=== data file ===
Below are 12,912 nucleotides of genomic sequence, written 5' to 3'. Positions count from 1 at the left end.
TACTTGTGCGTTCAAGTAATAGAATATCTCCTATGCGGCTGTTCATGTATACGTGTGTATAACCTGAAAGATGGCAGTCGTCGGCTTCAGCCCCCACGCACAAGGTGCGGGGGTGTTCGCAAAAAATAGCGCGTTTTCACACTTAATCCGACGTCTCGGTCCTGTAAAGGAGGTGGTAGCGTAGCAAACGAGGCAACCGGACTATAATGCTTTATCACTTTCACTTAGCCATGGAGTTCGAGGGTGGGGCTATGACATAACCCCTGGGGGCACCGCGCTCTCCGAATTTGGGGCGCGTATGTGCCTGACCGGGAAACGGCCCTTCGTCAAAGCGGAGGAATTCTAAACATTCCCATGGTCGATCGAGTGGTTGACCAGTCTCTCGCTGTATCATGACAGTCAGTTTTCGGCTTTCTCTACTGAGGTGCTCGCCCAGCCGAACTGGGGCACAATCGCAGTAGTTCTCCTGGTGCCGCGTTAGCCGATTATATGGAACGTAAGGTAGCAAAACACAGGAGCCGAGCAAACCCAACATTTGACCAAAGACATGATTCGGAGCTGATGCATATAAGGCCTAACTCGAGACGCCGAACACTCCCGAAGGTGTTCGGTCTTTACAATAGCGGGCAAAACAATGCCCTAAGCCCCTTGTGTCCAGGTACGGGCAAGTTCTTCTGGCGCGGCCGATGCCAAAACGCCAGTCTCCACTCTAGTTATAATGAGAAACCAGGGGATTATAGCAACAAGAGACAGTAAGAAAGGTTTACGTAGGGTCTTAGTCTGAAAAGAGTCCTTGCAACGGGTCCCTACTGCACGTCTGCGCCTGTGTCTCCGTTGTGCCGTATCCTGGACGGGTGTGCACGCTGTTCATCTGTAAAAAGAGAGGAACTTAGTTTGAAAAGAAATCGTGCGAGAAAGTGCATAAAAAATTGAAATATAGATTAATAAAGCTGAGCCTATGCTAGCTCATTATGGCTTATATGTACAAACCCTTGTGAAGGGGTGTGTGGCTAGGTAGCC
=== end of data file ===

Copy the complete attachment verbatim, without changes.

Below are 12,912 nucleotides of genomic sequence, written 5' to 3'. Positions count from 1 at the left end.
TACTTGTGCGTTCAAGTAATAGAATATCTCCTATGCGGCTGTTCATGTATACGTGTGTATAACCTGAAAGATGGCAGTCGTCGGCTTCAGCCCCCACGCACAAGGTGCGGGGGTGTTCGCAAAAAATAGCGCGTTTTCACACTTAATCCGACGTCTCGGTCCTGTAAAGGAGGTGGTAGCGTAGCAAACGAGGCAACCGGACTATAATGCTTTATCACTTTCACTTAGCCATGGAGTTCGAGGGTGGGGCTATGACATAACCCCTGGGGGCACCGCGCTCTCCGAATTTGGGGCGCGTATGTGCCTGACCGGGAAACGGCCCTTCGTCAAAGCGGAGGAATTCTAAACATTCCCATGGTCGATCGAGTGGTTGACCAGTCTCTCGCTGTATCATGACAGTCAGTTTTCGGCTTTCTCTACTGAGGTGCTCGCCCAGCCGAACTGGGGCACAATCGCAGTAGTTCTCCTGGTGCCGCGTTAGCCGATTATATGGAACGTAAGGTAGCAAAACACAGGAGCCGAGCAAACCCAACATTTGACCAAAGACATGATTCGGAGCTGATGCATATAAGGCCTAACTCGAGACGCCGAACACTCCCGAAGGTGTTCGGTCTTTACAATAGCGGGCAAAACAATGCCCTAAGCCCCTTGTGTCCAGGTACGGGCAAGTTCTTCTGGCGCGGCCGATGCCAAAACGCCAGTCTCCACTCTAGTTATAATGAGAAACCAGGGGATTATAGCAACAAGAGACAGTAAGAAAGGTTTACGTAGGGTCTTAGTCTGAAAAGAGTCCTTGCAACGGGTCCCTACTGCACGTCTGCGCCTGTGTCTCCGTTGTGCCGTATCCTGGACGGGTGTGCACGCTGTTCATCTGTAAAAAGAGAGGAACTTAGTTTGAAAAGAAATCGTGCGAGAAAGTGCATAAAAAATTGAAATATAGATTAATAAAGCTGAGCCTATGCTAGCTCATTATGGCTTATATGTACAAACCCTTGTGAAGGGGTGTGTGGCTAGGTAGCC